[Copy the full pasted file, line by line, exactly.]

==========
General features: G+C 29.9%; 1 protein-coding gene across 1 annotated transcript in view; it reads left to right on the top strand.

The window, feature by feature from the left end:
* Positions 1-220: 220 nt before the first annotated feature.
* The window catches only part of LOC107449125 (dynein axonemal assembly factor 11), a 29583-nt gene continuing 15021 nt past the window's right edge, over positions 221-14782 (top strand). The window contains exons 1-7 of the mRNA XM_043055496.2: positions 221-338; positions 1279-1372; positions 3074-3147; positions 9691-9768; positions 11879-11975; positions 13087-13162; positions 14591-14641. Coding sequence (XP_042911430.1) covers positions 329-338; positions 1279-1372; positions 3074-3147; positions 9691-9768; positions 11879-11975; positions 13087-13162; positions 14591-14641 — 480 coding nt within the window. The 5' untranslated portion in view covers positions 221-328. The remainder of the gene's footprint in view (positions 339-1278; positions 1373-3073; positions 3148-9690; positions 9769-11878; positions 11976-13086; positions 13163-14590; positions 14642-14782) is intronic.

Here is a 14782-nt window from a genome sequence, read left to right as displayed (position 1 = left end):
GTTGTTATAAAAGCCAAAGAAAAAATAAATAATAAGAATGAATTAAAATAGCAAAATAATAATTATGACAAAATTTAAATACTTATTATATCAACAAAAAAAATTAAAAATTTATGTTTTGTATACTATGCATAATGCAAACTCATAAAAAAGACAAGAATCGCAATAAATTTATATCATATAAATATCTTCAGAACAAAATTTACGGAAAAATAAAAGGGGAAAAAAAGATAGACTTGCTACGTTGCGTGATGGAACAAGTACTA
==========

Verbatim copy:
General features: G+C 29.9%; 1 protein-coding gene across 1 annotated transcript in view; it reads left to right on the top strand.

The window, feature by feature from the left end:
* Positions 1-220: 220 nt before the first annotated feature.
* The window catches only part of LOC107449125 (dynein axonemal assembly factor 11), a 29583-nt gene continuing 15021 nt past the window's right edge, over positions 221-14782 (top strand). The window contains exons 1-7 of the mRNA XM_043055496.2: positions 221-338; positions 1279-1372; positions 3074-3147; positions 9691-9768; positions 11879-11975; positions 13087-13162; positions 14591-14641. Coding sequence (XP_042911430.1) covers positions 329-338; positions 1279-1372; positions 3074-3147; positions 9691-9768; positions 11879-11975; positions 13087-13162; positions 14591-14641 — 480 coding nt within the window. The 5' untranslated portion in view covers positions 221-328. The remainder of the gene's footprint in view (positions 339-1278; positions 1373-3073; positions 3148-9690; positions 9769-11878; positions 11976-13086; positions 13163-14590; positions 14642-14782) is intronic.

Here is a 14782-nt window from a genome sequence, read left to right as displayed (position 1 = left end):
GTTGTTATAAAAGCCAAAGAAAAAATAAATAATAAGAATGAATTAAAATAGCAAAATAATAATTATGACAAAATTTAAATACTTATTATATCAACAAAAAAAATTAAAAATTTATGTTTTGTATACTATGCATAATGCAAACTCATAAAAAAGACAAGAATCGCAATAAATTTATATCATATAAATATCTTCAGAACAAAATTTACGGAAAAATAAAAGGGGAAAAAAAGATAGACTTGCTACGTTGCGTGATGGAACAAGTACTA